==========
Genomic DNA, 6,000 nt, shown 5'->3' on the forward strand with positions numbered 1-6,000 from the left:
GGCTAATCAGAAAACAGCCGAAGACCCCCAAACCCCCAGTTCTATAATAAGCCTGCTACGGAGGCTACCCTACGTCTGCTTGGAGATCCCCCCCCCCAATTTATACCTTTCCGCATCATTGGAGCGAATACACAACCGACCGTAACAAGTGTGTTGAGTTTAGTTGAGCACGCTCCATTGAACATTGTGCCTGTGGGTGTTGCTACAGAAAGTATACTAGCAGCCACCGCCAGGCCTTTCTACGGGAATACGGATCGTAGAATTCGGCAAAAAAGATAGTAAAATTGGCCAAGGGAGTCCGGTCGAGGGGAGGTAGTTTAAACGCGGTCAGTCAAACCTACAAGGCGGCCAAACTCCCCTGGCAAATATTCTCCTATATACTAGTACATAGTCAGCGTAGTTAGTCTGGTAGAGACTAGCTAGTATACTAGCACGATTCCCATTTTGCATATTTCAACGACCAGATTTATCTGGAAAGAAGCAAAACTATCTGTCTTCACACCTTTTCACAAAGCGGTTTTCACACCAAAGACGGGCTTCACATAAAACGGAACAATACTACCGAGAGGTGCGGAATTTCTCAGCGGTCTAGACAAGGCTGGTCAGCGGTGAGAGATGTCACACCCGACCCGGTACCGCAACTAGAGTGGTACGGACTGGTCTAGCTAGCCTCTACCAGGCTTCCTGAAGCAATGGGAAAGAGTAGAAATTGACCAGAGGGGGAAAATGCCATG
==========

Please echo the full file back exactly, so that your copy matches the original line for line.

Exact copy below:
Genomic DNA, 6,000 nt, shown 5'->3' on the forward strand with positions numbered 1-6,000 from the left:
GGCTAATCAGAAAACAGCCGAAGACCCCCAAACCCCCAGTTCTATAATAAGCCTGCTACGGAGGCTACCCTACGTCTGCTTGGAGATCCCCCCCCCCAATTTATACCTTTCCGCATCATTGGAGCGAATACACAACCGACCGTAACAAGTGTGTTGAGTTTAGTTGAGCACGCTCCATTGAACATTGTGCCTGTGGGTGTTGCTACAGAAAGTATACTAGCAGCCACCGCCAGGCCTTTCTACGGGAATACGGATCGTAGAATTCGGCAAAAAAGATAGTAAAATTGGCCAAGGGAGTCCGGTCGAGGGGAGGTAGTTTAAACGCGGTCAGTCAAACCTACAAGGCGGCCAAACTCCCCTGGCAAATATTCTCCTATATACTAGTACATAGTCAGCGTAGTTAGTCTGGTAGAGACTAGCTAGTATACTAGCACGATTCCCATTTTGCATATTTCAACGACCAGATTTATCTGGAAAGAAGCAAAACTATCTGTCTTCACACCTTTTCACAAAGCGGTTTTCACACCAAAGACGGGCTTCACATAAAACGGAACAATACTACCGAGAGGTGCGGAATTTCTCAGCGGTCTAGACAAGGCTGGTCAGCGGTGAGAGATGTCACACCCGACCCGGTACCGCAACTAGAGTGGTACGGACTGGTCTAGCTAGCCTCTACCAGGCTTCCTGAAGCAATGGGAAAGAGTAGAAATTGACCAGAGGGGGAAAATGCCATG